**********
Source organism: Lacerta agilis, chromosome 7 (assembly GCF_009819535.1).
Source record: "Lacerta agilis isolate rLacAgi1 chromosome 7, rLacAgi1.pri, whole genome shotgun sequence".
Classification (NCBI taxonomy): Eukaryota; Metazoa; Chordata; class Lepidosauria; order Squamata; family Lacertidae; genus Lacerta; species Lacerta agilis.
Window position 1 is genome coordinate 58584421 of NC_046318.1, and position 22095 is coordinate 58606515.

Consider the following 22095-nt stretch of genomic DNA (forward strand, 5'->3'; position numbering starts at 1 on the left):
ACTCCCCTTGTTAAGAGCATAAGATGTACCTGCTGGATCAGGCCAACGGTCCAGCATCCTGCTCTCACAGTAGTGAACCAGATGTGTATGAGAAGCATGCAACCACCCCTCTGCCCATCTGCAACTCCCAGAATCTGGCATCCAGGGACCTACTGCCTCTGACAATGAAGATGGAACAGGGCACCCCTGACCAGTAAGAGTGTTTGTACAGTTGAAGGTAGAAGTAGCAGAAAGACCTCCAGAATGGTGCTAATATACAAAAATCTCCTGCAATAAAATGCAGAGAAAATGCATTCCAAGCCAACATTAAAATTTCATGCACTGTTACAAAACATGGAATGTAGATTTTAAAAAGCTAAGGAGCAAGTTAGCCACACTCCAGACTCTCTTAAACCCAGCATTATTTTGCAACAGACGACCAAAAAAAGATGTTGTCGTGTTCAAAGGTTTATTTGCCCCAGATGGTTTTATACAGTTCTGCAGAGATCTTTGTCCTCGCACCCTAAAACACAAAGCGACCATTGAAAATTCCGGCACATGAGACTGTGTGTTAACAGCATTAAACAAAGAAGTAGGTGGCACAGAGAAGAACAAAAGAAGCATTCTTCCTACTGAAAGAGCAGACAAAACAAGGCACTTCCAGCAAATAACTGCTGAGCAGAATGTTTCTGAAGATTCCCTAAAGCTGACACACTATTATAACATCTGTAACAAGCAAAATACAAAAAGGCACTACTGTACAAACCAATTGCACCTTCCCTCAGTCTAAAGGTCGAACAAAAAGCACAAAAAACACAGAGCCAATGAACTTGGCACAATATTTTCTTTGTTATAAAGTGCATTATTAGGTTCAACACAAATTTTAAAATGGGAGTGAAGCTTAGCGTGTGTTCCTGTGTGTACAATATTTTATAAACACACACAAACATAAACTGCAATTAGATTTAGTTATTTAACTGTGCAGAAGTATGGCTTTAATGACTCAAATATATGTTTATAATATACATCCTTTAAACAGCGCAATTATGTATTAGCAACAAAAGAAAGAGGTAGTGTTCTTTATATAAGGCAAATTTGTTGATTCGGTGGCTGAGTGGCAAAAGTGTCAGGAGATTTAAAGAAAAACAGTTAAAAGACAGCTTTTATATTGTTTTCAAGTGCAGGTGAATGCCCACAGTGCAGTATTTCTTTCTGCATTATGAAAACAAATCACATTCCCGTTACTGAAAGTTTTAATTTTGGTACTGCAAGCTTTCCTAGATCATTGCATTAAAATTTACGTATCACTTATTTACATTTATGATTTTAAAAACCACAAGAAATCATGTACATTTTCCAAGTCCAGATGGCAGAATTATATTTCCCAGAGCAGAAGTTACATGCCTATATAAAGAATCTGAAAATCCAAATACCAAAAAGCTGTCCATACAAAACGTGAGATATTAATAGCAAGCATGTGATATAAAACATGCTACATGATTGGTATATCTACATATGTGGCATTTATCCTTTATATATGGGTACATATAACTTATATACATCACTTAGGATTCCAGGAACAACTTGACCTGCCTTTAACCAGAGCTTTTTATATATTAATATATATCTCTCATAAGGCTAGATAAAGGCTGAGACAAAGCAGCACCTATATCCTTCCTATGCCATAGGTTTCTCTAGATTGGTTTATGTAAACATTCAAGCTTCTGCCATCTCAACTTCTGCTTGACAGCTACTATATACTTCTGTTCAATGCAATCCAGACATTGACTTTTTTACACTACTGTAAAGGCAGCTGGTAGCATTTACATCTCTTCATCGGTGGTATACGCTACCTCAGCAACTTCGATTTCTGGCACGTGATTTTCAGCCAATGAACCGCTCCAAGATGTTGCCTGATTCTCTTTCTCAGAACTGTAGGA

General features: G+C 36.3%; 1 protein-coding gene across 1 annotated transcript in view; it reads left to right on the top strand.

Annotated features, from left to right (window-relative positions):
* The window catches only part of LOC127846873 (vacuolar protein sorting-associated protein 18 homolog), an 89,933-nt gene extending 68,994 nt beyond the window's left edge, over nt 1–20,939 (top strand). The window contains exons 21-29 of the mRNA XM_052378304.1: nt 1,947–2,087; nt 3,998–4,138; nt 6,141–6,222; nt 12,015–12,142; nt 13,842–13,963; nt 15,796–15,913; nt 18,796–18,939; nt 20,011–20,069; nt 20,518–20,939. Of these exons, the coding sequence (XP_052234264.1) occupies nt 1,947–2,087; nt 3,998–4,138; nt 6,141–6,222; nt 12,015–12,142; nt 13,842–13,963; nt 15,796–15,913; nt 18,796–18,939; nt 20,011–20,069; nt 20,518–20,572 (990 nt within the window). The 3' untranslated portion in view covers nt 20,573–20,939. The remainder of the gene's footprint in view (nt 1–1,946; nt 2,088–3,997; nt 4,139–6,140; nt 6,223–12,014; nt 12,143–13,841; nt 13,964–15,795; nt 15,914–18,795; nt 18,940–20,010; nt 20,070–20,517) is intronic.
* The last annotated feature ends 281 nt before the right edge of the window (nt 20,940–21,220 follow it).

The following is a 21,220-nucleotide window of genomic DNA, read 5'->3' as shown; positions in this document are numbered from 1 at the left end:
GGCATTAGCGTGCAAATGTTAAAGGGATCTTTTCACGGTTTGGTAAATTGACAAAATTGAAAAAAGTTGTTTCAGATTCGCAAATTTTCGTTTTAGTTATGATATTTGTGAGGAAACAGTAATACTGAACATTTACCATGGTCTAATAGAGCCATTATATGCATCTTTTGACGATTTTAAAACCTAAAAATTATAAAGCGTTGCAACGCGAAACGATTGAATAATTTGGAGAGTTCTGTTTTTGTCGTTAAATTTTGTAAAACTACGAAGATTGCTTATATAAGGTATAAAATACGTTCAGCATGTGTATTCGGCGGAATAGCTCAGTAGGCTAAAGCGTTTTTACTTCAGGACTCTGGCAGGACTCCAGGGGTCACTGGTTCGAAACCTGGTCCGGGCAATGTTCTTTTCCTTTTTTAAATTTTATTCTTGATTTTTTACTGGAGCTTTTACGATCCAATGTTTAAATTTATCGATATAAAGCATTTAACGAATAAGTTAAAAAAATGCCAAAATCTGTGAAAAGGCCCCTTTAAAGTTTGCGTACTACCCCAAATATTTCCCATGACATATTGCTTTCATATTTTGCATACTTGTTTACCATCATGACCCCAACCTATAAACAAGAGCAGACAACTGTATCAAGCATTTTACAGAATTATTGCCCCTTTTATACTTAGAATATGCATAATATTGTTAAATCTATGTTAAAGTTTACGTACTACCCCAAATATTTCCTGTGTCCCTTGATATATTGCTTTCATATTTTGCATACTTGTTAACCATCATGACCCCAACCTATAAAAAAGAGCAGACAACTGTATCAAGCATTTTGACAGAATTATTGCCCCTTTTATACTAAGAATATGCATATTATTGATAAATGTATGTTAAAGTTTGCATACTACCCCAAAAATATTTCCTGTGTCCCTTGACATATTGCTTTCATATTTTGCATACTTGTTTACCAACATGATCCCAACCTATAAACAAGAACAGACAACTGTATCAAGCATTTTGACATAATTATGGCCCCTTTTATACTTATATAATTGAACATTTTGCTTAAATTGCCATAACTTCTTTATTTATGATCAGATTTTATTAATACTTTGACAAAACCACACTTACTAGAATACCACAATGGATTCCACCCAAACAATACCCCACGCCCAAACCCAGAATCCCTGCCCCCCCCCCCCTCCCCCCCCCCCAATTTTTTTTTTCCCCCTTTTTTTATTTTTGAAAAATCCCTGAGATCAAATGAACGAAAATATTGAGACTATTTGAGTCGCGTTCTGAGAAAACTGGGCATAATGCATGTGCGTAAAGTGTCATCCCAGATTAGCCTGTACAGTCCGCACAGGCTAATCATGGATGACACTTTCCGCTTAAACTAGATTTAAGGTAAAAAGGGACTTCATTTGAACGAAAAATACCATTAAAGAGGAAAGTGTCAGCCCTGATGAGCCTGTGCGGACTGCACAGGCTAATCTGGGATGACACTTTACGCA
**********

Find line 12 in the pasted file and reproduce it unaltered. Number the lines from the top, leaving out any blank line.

GGCATTAGCGTGCAAATGTTAAAGGGATCTTTTCACGGTTTGGTAAATTGACAAAATTGAAAAAAGTTGTTTCAGATTCGCAAATTTTCGTTTTAGTTATGATATTTGTGAGGAAACAGTAATACTGAACATTTACCATGGTCTAATAGAGCCATTATATGCATCTTTTGACGATTTTAAAACCTAAAAATTATAAAGCGTTGCAACGCGAAACGATTGAATAATTTGGAGAGTTCTGTTTTTGTCGTTAAATTTTGTAAAACTACGAAGATTGCTTATATAAGGTATAAAATACGTTCAGCATGTGTATTCGGCGGAATAGCTCAGTAGGCTAAAGCGTTTTTACTTCAGGACTCTGGCAGGACTCCAGGGGTCACTGGTTCGAAACCTGGTCCGGGCAATGTTCTTTTCCTTTTTTAAATTTTATTCTTGATTTTTTACTGGAGCTTTTACGATCCAATGTTTAAATTTATCGATATAAAGCATTTAACGAATAAGTTAAAAAAATGCCAAAATCTGTGAAAAGGCCCCTTTAAAGTTTGCGTACTACCCCAAATATTTCCCATGACATATTGCTTTCATATTTTGCATACTTGTTTACCATCATGACCCCAACCTATAAACAAGAGCAGACAACTGTATCAAGCATTTTACAGAATTATTGCCCCTTTTATACTTAGAATATGCATAATATTGTTAAATCTATGTTAAAGTTTACGTACTACCCCAAATATTTCCTGTGTCCCTTGATATATTGCTTTCATATTTTGCATACTTGTTAACCATCATGACCCCAACCTATAAAAAAGAGCAGACAACTGTATCAAGCATTTTGACAGAATTATTGCCCCTTTTATACTAAGAATATGCATATTATTGATAAATGTATGTTAAAGTTTGCATACTACCCCAAAAATATTTCCTGTGTCCCTTGACATATTGCTTTCATATTTTGCATACTTGTTTACCAACATGATCCCAACCTATAAACAAGAACAGACAACTGTATCAAGCATTTTGACATAATTATGGCCCCTTTTATACTTATATAATTGAACATTTTGCTTAAATTGCCATAACTTCTTTATTTATGATCAGATTTTATTAATACTTTGACAAAACCACACTTACTAGAATACCACAATGGATTCCACCCAAACAATACCCCACGCCCAAACCCAGAATCCCTGCCCCCCCCCCCCTCCCCCCCCCCCAATTTTTTTTTTCCCCCTTTTTTTATTTTTGAAAAATCCCTGAGATCAAATGAACGAAAATATTGAGACTATTTGAGTCGCGTTCTGAGAAAACTGGGCATAATGCATGTGCGTAAAGTGTCATCCCAGATTAGCCTGTACAGTCCGCACAGGCTAATCATGGATGACACTTTCCGCTTAAACTAGATTTAAGGTAAAAAGGGACTTCATTTGAACGAAAAATACCATTAAAGAGGAAAGTGTCAGCCCTGATGAGCCTGTGCGGACTGCACAGGCTAATCTGGGATGACACTTTACGCA